Indie Film of the Day: ‘Underwood’ by John McLoughlin
Our indie film of the day is Underwood from John McLoughlin, a Florida-based filmmaker nominated for a 2017 Suncoast Emmy Award. We were lucky to chat to the filmmaker about his project today.
FD: What inspired you to create this movie?
JM: Filmmaking has been a passion of mine for a long time now. I wrote my earliest scripts back in high school and joined SAG as soon as I could get out to Hollywood back in 1991. I’ve always been a fan of karmic justice. The ending was definitely inspired by Stephen King’s Creepshow – the one with Ted Dansen and Leslie Nielson. I loved that entire movie . . . still do to this day.
I definitely was inspired by that particular final scene. If you watch Underwood you’ll see what I’m talking about. My overall inspiration is seeing my original scripts come to life through these talented actors. It’s pretty gratifying as an artist to see a 20-year vision come to fruition.
How hard was it pulling the cast together?
Finding the right actors for these roles definitely took some searching – especially the senior roles. Al & Gladys were two of the last actors that we cast, because I really wanted to get it right. These are major roles with big dialog and even bigger action scenes.
One friend of mine joked it’s like Cocoon on steroids. Producer Stephen Mitchell (role of Miles) held a casting that found several of the key cast members, including Amy France and Jillian Gizzi.
One of the most newsworthy aspects of my film is 89-year-old Florida Grindhouse filmmaking legend William Grefe. After decades as a writer, director, and producer working with top industry names, Bill agreed to play a major acting role in my film after simply reading my screenplay.
Grefe was a priceless asset to my young indie crew, offering everything from lighting tips, camera angles, and a lifetime of great filmmaking stories that kept the cast and crew in stitches on some long and tiresome shooting nights.
How long was the shoot, and where were the locations?
Actual shooting days: only around 40. Most of those were half-day shoots, but there were a few big three-day weekends when shooting at the lake and cabin. Those were some intense shooting weekends where we got 19-20 pages shot in a very short time. The script was 85 pages, with several improv scenes also shot in those weekend marathon shoots.
I’m so grateful that everyone pulled together and made it all work. We shot the entire film in Central Florida, mostly the Daytona area and Ocala National Forest, and some scenes in Winter Park. We just found generous businesses around the area that let us shoot, and called in many favors and friends for the rest.
Has Underwood been accepted into any film fests?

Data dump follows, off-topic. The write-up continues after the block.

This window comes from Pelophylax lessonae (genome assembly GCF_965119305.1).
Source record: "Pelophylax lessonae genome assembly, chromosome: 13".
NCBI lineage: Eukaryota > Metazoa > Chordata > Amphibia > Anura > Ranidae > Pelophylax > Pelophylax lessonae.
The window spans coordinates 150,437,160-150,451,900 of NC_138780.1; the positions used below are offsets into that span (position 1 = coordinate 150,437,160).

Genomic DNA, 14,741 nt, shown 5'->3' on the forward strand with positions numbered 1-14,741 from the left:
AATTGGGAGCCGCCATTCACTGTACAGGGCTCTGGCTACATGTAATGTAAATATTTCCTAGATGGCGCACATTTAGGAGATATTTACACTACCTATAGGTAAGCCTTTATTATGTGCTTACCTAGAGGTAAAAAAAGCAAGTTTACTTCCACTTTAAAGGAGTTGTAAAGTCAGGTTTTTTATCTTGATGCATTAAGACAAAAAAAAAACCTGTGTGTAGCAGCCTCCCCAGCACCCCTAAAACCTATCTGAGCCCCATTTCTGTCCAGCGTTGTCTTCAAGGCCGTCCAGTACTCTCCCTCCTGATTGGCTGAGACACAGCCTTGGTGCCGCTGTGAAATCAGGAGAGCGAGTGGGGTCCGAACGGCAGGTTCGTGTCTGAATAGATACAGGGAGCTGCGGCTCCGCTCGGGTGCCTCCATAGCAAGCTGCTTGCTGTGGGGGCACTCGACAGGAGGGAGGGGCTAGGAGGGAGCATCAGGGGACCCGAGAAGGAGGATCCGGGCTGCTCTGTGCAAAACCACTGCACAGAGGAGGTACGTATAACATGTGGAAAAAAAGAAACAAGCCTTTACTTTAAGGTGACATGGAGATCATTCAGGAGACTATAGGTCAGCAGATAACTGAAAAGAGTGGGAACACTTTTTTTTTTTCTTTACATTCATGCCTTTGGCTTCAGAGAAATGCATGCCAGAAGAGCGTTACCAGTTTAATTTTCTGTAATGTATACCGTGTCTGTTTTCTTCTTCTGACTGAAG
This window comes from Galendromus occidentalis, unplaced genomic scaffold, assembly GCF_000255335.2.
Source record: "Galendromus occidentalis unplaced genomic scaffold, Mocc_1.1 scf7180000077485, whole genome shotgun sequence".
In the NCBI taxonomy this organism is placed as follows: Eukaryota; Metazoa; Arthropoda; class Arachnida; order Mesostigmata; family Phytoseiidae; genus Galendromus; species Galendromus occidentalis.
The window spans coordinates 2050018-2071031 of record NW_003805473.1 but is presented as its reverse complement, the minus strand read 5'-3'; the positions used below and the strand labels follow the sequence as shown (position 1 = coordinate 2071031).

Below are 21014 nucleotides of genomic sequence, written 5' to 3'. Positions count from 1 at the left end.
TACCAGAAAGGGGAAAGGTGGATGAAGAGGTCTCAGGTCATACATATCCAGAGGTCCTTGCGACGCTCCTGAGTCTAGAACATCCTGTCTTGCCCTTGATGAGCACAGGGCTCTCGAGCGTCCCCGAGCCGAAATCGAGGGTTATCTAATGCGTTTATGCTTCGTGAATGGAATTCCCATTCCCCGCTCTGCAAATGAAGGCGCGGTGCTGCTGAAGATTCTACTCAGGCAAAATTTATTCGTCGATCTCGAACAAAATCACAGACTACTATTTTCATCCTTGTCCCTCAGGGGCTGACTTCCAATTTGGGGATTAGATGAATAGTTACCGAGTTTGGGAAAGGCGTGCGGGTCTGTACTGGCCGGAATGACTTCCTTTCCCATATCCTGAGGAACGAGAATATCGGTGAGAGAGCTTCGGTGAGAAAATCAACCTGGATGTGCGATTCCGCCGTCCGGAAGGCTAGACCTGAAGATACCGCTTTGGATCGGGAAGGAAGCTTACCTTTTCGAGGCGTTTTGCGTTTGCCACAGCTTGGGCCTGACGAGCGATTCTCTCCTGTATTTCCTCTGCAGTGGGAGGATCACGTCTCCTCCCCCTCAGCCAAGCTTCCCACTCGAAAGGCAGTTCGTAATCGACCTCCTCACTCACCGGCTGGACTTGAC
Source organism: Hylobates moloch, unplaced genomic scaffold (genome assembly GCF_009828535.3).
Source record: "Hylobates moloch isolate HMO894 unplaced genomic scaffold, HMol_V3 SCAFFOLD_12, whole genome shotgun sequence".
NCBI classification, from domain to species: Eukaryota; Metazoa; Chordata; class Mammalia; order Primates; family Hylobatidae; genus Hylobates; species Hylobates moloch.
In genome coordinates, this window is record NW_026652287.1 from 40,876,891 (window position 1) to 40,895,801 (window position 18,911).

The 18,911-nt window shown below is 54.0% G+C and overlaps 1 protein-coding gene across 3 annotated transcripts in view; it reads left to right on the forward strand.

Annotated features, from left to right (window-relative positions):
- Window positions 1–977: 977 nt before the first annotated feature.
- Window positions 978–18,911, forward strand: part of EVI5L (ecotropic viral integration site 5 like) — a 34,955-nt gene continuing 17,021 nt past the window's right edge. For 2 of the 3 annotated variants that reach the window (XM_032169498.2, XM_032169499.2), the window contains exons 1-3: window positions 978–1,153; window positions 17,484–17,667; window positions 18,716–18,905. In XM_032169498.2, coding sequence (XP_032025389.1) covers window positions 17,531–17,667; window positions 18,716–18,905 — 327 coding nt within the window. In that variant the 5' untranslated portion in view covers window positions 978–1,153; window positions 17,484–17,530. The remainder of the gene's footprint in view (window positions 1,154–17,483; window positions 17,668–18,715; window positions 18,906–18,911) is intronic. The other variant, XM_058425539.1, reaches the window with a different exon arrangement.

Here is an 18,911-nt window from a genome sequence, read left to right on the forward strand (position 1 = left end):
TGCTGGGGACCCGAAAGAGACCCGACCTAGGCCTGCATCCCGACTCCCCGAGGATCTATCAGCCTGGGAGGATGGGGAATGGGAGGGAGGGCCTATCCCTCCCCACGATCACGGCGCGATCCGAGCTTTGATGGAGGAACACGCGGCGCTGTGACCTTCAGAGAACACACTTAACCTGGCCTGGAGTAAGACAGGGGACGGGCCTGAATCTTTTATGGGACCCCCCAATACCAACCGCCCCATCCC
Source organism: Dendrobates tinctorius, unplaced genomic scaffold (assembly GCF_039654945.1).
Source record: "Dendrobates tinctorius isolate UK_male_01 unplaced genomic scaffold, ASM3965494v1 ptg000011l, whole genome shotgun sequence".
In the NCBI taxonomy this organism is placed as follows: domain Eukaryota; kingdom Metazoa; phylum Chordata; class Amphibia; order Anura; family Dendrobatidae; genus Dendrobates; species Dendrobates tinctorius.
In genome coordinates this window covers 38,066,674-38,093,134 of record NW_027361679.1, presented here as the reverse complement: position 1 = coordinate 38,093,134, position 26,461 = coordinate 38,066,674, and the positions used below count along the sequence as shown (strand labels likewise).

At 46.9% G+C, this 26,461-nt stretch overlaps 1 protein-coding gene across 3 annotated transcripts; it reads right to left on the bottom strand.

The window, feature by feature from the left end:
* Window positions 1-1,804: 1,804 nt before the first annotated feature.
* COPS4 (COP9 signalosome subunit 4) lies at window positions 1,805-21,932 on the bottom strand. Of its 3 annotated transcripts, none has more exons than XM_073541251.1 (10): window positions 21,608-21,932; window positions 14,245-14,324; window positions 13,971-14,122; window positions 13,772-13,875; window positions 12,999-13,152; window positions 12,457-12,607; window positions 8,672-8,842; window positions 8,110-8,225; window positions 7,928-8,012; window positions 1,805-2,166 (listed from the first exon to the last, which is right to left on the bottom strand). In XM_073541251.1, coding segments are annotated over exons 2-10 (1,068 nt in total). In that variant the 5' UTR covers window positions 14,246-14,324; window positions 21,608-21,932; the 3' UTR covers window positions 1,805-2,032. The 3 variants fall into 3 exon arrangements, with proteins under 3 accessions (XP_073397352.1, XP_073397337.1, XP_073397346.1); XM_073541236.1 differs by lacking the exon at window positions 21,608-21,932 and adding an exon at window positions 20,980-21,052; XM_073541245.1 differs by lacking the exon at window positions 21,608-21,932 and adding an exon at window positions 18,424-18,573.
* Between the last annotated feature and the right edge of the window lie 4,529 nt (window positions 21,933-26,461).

I’ve never even won a raffle – after five years of production on this film, I just wanted to put this film out into the world. We have entered a few big festivals and are waiting for response this fall, but truthfully we feel that Underwood will find its own audience with or without festival exposure. If we do get into any festivals, I’ll be pleasantly surprised.
Where can people watch Underwood?
Is there anything else we should know about your filming process?
This film is exactly what indie filmmaking is about. A handful of creative minds came together, and regardless of every possible obstacle and setback including health issues, cameras getting stolen from set, and losing a beloved cast member in the process. Our love for the project helped us see it through and present a fantastic ghost story and action-packed thrill-ride ending that rivals any Hollywood studio film.
What led you to cast your actors?
Finding this cast was a great challenge, and I’m happy to say that every one of the actors we found stepped up and delivered memorable performances across the board. They took the script and brought it to life with some outstanding character work.
These are skilled actors delivering incredible characters that match my vision to a T. I can’t be happier with what they gave to the film. Underwood also stars former Playboy model Michelle McCurry and A Beautiful Monster star Dennis Friebe.
What’s your creative process?
For me, writing comes in waves. I have periods of time where ideas & stories are just flowing and I can’t write them down fast enough. And then that rush will slow or stop for a while, which is a good thing because then I pick the idea or story that I like the most and further develop it into something with a production plan. And sometimes all of that goes on hold for a big job or client, which is a necessary evil to keep the lights on.
Tell us more about your past projects.
I’ve been an indie artist for most of my life. I played guitar for a hardcore band named Wide Awake in the 80s, did some acting in the 90s, and started making films around 2000 starting with Along the Way, then in 2017 I got a Suncoast Emmy nomination for Lifelines – and now Underwood is here.